One part of coaching that I am struggling with is to refrain from insisting on “my way” as THE way to be an effective teacher. Although I know my methods are not the only methods or even the best methods, I lack that ability to be able to use conversation to allow teachers to self-reflect and come up with their own solutions to issues.
One framework that I plan to use to help me counteract that tendency is the O.R.I.D. Framework. This framework categorizes questions as objective, reflective, interpretive, or decisional. This logical sequence of questions “invite[s] reflection and insight and point[s] to next steps” (Johnson, Leibowitz, & Perret, 2017).
- Objective questions are easy to answer and aimed at identifying pertinent facts and information (to relieve stress and invite active participation). These are typically “what” questions, such as What were the key points you noted about…? What did you observe during the…? What body language did you notice in the participants?
- Reflective questions elicit emotional response and personal reactions, inviting a deeper level of participation. These questions ask, “What about ‘the what’?” Examples include What was the most/least successful thing you noted? What seemed to really work/not work? What concerns you/confuses you/annoys you? What was exciting, surprising, or frustrating about…? How did you feel as you were…?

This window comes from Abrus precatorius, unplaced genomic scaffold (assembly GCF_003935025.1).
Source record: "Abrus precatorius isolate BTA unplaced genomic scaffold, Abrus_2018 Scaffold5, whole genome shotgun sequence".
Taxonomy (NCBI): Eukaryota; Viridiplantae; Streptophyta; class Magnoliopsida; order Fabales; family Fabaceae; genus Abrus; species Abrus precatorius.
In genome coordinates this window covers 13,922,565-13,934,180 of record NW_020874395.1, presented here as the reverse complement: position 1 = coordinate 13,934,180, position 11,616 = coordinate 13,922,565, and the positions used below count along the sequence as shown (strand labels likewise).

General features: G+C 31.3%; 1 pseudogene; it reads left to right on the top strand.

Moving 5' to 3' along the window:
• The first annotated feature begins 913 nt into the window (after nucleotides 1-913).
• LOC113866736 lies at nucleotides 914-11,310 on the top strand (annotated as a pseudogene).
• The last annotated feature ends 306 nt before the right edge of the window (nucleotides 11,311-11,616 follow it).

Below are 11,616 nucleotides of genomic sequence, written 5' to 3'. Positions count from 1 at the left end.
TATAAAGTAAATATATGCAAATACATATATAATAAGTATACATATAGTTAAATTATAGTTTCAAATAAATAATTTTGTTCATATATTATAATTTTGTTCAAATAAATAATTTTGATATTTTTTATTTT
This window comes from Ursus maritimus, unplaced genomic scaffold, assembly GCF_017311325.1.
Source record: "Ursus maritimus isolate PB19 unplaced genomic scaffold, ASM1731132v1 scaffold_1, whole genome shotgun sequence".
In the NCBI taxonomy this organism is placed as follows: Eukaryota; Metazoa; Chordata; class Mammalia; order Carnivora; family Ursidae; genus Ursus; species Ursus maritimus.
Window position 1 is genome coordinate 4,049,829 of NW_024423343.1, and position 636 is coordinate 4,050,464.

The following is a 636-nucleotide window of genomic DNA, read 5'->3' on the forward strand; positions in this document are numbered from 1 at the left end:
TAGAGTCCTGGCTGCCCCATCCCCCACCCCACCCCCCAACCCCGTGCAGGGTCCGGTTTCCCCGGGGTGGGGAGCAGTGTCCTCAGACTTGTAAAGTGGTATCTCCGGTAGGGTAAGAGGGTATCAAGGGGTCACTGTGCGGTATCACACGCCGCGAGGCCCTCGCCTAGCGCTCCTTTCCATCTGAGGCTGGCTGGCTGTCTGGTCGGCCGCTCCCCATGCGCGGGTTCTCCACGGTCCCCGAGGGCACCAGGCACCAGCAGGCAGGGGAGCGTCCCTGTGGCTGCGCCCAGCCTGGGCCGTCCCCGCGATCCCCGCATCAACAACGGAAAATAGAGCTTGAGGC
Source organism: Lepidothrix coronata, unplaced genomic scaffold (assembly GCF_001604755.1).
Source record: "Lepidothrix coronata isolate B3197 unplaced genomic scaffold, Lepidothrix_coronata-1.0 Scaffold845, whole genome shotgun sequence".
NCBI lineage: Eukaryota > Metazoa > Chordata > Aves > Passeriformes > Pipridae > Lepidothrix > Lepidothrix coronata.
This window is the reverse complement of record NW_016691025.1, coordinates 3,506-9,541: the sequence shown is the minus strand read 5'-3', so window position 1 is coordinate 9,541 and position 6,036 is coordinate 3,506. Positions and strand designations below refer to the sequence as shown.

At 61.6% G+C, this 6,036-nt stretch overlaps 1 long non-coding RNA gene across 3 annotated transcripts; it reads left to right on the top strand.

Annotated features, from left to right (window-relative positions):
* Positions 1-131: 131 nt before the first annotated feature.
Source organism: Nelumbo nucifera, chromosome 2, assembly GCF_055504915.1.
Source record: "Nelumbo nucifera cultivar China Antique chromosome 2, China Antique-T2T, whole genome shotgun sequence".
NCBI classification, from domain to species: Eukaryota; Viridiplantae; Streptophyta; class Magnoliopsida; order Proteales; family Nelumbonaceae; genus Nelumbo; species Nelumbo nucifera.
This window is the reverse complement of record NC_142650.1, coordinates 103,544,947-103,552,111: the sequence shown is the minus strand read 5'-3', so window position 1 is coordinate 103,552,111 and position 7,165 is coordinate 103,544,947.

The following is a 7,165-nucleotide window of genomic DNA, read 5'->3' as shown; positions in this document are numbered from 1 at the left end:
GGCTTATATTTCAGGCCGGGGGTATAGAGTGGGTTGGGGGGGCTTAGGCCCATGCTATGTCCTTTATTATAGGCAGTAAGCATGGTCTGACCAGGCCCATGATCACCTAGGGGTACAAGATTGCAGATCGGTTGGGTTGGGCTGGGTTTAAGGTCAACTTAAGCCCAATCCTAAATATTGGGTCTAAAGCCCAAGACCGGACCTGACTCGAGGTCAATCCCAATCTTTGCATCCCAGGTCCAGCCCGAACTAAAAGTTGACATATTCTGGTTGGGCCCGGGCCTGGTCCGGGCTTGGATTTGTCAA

- Interpretive questions invite sharing and generate options and possibilities for the future, asking “So what?” Examples include What did you learn about yourself through this experience? What are things that you might have done/could do that would have enhanced/would enhance the outcome? What do these results mean to you in terms of future planning? What other ways could you assess…? What insights have you gained about how you…?
- Decisional questions develop opinions options, or solutions that lead to future actions, clarifying expectations for improvement or change. Essentially, these are “Now what?” questions, such as What things will you do differently? What things will you do the same? Which of your skills will you further develop, and what will you do to develop them? What are your next steps? What supports will you need to continue to work on those areas?
Hopefully, this helps you as well in whatever line of work you are in because, honestly, we are all coaches! Wish me luck!
Johnson, Jessica, Leibowitz, Shira, and Perret, Kathy. (2017). The Coach Approach to School Leadership: Leading teachers to higher levels of effectiveness. ASCD: Alexandria, VA.